Tad M. Schmaltz

in Malebranche's Theory of the Soul

Published in print October 2003 | ISBN: 9780195103441
Published online November 2003 | e-ISBN: 9780199833641 | DOI:

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Malebranche accepted a substance dualism in which the soul has the property of “spirituality” or immateriality. In this chapter, Section 1 traces the evolution in his thought from his initial suggestion that consciousness directly reveals the spirituality of the soul to a later demonstration of spirituality that proceeds from the premise that the nature of body consists in extension to the conclusion that the substance that is the subject of sensible qualities is distinct from body. Section 2 then takes up Arnauld's critique of Malebranche's claim that such a demonstration does not rely on a clear idea of the soul. The upshot here is that this critique fails to confront Malebranche's central charge that Cartesians have only an indirect knowledge of the soul's spirituality. Finally, Section 3 indicates that though Malebranche's indirect demonstration differs significantly from Descartes's main argument for mind–body distinctness, certain remarks in Descartes render him vulnerable to Malebranche's claim that Cartesians cannot discern spirituality in the nature of the soul alone.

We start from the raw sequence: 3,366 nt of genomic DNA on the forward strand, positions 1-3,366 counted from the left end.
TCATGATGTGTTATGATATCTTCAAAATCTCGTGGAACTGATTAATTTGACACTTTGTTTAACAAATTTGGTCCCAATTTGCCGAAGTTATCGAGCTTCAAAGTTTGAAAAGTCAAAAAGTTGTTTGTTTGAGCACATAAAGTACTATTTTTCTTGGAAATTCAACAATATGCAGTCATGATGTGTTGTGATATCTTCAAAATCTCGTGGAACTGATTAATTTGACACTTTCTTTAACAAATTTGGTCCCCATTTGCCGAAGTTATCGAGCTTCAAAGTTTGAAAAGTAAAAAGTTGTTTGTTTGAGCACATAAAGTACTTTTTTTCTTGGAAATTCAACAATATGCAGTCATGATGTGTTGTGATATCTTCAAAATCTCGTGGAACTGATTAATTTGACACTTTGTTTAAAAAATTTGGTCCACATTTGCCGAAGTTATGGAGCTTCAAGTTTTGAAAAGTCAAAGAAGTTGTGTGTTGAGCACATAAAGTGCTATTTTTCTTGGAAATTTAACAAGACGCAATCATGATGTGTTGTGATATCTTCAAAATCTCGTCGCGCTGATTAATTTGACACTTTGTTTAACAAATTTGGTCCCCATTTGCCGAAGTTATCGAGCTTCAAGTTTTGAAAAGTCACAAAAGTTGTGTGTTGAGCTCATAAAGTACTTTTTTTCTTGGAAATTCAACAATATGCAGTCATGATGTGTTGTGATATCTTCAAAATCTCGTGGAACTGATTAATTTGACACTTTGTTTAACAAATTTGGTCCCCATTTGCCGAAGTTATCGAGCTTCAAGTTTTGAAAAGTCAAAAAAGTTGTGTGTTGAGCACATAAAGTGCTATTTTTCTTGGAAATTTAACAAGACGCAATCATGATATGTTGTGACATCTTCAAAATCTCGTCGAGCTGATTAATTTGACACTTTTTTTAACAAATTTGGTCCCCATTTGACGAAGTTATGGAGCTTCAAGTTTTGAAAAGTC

Keywords: Arnauld; Descartes; immateriality; Malebranche; mind–body distinction; soul; spirituality; substance dualism

Chapter.  20226 words. 

Subjects: History of Western Philosophy

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